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Step 5: Evaluating the Policy

Every law has its benefits and costs. One benefit of the Affordable Care Act would be that people who could not receive health insurance before now can. With the law ending the pre-existing exclusions, more people can now get health insurance than ever before. If someone has a pre-existing health condition, they can not be turned down for receiving insurance. Another benefit could be that it ends lifetime limit coverage. This means that an insurer can no longer put a limit on how much money they can insure you. If you get really sick, this could be a benefit. In return this could also be a cost because money will add up and a lot of money will have to be paid back some how. This is why they have the individual mandate, so a lot of healthy people sign up to help pay for all of the sick people. Another cost is, health care spending was supposed to drop with this new law over time but we are seeing that’s not happening. Some people say the spending is actually going to be more than it was.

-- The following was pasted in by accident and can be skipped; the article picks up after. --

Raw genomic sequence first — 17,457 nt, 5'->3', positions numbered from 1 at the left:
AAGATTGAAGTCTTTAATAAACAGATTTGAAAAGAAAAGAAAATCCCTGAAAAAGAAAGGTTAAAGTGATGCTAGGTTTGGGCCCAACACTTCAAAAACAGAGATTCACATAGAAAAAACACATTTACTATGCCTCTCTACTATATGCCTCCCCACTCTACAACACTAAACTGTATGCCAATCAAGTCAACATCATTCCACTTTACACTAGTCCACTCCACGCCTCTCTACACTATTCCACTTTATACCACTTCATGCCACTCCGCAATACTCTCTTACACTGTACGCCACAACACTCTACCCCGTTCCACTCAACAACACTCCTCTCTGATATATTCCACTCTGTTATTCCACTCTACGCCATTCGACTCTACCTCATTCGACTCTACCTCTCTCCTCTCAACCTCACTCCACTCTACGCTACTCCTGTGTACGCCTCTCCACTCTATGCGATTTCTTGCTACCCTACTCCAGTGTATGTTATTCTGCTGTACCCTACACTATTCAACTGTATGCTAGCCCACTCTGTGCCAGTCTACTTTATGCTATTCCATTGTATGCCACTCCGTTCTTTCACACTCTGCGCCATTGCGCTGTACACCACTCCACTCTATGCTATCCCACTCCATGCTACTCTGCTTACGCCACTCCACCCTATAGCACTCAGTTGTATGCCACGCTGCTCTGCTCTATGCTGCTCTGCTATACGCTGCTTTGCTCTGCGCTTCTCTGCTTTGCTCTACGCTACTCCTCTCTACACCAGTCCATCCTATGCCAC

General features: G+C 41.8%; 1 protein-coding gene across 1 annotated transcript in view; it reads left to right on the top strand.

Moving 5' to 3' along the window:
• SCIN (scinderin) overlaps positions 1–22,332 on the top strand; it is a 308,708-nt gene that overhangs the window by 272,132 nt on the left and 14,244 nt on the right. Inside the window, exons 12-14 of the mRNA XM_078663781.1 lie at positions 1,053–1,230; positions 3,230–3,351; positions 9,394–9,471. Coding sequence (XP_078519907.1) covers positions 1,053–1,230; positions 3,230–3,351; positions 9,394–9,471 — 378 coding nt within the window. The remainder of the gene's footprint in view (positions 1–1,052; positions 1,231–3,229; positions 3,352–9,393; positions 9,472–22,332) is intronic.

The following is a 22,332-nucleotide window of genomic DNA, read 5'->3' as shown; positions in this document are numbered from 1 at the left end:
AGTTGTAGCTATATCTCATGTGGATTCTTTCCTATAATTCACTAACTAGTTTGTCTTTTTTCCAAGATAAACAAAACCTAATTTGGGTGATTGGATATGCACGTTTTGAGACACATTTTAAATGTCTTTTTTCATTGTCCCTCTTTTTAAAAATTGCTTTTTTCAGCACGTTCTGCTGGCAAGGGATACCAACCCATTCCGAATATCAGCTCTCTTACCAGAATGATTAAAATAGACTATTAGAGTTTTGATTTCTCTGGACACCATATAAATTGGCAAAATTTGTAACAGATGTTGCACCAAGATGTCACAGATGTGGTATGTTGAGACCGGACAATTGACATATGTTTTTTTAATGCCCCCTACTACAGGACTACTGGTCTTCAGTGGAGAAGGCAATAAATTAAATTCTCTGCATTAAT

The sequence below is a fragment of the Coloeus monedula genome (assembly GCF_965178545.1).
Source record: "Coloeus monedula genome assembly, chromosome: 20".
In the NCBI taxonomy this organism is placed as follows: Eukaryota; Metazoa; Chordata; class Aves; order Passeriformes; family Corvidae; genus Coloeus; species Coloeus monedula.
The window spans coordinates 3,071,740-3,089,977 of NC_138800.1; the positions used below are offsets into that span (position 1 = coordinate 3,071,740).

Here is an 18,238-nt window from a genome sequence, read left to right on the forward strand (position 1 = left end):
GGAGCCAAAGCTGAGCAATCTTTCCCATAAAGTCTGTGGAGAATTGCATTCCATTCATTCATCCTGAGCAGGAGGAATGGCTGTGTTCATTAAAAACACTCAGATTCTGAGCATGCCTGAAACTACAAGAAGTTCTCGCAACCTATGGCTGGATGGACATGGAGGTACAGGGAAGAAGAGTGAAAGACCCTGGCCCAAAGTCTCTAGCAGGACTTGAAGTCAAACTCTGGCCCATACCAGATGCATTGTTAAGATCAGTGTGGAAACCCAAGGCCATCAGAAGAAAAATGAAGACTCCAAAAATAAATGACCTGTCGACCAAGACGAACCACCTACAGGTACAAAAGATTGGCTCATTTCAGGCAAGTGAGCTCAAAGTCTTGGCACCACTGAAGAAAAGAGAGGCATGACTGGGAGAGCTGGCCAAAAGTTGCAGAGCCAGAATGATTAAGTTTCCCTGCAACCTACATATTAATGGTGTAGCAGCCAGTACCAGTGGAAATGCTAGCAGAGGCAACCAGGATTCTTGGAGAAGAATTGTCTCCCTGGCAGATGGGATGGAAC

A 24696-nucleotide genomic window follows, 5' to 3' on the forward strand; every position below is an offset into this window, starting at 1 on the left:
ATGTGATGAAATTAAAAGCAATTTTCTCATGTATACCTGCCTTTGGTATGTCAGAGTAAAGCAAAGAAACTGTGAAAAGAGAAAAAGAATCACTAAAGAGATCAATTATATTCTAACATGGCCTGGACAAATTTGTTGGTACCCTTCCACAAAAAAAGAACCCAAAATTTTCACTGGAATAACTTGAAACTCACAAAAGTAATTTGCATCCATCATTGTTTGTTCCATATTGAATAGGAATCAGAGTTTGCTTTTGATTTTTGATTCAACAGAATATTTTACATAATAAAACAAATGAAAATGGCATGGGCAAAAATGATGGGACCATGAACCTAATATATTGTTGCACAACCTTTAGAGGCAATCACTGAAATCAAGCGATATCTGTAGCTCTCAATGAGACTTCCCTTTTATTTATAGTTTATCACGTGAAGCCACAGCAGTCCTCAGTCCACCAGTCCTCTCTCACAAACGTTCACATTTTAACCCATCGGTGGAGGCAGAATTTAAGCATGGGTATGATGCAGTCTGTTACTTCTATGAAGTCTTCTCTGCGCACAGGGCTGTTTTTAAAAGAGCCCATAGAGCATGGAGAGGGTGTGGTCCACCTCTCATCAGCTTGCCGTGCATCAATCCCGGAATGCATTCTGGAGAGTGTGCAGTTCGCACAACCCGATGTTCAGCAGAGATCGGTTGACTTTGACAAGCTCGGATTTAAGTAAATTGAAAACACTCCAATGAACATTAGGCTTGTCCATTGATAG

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Messah-Ericksen, Jane. "health care reform in the Barack Obama administration." American Government. ABC-CLIO,2014. Web. 12 Nov. 2014.

Nather, David. "The Big Change: Covering Pre-existing Conditions." Politico. 1 Oct. 2013. Web. 17 Nov. 2014.

Nather, David. "The Tradeoff: The Individual Mandate." Politico. 1 Oct. 2013. Web. 17 Nov. 2014.

Nather, David. "Beware of the Obamacare Talking Points." Politico. 1 Oct. 2013. Web. 17 Nov. 2014.

"Health Care That Works for Americans." The White House. Web. 13 Nov. 2014.

Suderman, Peter. "Yes, Jonathan Gruber Is An Obamacare “Architect”." 18 Nov. 2014. Web. 2 Dec. 2014.